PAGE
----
Regeneration – now that'd be a nice superpower to have. Injure an arm? Chop it off and wait for it to grow back. Dicky knee? Ingrown toenail? Lop off your leg and get two for one!

It sounds ridiculous, but there's a growing number of scientists that believe body part regeneration is not only possible, but achievable in humans. After all, not only are there plenty of animals that can do it, we can do it ourselves for our skin, nails, and bits of other organs.

What's more, we've got a lot of the genes for it. "I really think we as humans have the potential to regenerate, but something isn't allowing that to happen," says Billie Swalla, director of Friday Harbor Laboratories and and a Biology professor at the University of Washington, and part of a team that's closely studying regeneration in some of our invertebrate relatives. "I believe humans have these same genes, and if we can figure out how to turn on these genes, we can regenerate."

An intact, live acorn worm - the head is on the far left, and the worm will be cut in the middle
An intact, live acorn worm - the head is on the far left, and the worm will be cut in the middle

Swalla and research partner Shawn Luttrell, also from the University of Washington, have been looking at the acorn worm; a small aquatic worm that burrows in the sand around coral reefs.

Acorn worms are interesting for two reasons. Firstly, they have the ability to regenerate every part of their body, including the head, nervous system and internal organs. Cut one in half, and within 15 days each half will regenerate into a whole worm so perfectly you couldn't distinguish it from one that had never been cut.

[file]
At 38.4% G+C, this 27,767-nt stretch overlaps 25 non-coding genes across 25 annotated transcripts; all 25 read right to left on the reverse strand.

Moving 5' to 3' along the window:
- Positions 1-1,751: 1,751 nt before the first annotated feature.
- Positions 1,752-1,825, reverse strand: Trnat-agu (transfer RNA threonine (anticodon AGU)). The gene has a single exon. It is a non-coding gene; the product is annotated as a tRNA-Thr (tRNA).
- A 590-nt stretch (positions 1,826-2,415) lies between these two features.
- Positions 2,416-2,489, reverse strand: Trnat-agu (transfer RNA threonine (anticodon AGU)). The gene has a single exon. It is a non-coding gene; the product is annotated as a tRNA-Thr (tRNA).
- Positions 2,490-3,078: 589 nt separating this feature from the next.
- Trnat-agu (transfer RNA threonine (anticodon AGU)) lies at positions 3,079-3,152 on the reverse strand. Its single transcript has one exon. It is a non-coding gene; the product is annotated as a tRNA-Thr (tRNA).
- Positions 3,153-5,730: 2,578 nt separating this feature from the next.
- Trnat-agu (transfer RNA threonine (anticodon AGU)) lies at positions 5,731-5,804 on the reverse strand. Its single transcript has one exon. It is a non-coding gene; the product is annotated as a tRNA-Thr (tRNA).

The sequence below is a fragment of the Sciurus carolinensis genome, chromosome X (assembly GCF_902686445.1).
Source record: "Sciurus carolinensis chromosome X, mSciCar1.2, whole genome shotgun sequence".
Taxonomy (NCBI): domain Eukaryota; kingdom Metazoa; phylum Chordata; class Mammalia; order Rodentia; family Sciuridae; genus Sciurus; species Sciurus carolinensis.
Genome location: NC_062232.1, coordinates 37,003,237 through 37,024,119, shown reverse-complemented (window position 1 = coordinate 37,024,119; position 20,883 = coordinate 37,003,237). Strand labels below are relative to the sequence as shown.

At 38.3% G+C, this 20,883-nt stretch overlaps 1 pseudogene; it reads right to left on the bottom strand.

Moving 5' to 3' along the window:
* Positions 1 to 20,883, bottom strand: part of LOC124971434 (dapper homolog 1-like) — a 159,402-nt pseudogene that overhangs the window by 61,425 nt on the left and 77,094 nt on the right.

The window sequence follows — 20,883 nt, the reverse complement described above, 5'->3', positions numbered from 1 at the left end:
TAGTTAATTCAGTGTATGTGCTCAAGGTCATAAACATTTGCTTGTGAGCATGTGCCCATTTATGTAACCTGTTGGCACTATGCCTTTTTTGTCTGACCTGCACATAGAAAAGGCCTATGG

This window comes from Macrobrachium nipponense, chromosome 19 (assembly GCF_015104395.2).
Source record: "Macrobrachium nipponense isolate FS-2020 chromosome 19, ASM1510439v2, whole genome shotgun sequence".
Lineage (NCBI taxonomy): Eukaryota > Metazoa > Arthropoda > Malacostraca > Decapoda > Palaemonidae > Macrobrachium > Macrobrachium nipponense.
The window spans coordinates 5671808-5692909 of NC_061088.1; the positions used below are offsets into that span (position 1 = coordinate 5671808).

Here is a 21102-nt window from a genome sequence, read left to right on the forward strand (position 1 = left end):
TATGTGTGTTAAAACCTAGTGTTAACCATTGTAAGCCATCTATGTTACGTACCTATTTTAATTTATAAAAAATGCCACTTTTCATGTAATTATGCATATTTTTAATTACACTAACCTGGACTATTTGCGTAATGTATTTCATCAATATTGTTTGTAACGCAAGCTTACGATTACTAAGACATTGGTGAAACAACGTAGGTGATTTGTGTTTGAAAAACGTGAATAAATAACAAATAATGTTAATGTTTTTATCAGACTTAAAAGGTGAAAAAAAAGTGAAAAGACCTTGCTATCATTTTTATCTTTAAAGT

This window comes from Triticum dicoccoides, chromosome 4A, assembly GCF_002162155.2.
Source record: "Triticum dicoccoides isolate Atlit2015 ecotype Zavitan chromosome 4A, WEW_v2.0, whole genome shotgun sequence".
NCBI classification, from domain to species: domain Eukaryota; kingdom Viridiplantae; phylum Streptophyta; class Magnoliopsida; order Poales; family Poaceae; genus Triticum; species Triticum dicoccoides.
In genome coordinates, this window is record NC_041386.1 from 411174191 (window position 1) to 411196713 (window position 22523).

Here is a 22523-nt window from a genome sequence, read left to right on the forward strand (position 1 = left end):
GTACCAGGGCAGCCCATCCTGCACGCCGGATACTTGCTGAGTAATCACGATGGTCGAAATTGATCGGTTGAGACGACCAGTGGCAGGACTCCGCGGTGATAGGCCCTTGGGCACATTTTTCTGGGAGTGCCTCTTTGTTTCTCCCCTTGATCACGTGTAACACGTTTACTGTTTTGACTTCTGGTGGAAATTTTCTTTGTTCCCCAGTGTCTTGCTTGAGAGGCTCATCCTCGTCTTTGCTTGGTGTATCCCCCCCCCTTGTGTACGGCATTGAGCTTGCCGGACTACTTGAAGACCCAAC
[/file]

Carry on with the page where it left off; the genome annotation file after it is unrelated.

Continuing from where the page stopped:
But secondly, they're also remarkably similar to humans, both genetically and in terms of how their body structure is laid out. In fact, thanks to their ancestral relationship with chordates like ourselves, acorn worms have a lot of DNA in common with us.

A close-up view of the cut site and tail end of the worm the day it was cut
A close-up view of the cut site and tail end of the worm the day it was cut

"We share thousands of genes with these animals, and we have many, if not all, of the same genes they are using to regenerate their body structures," says Luttrell, "This could have implications for central nervous system regeneration in humans if we can figure out the mechanism the worms use to regenerate."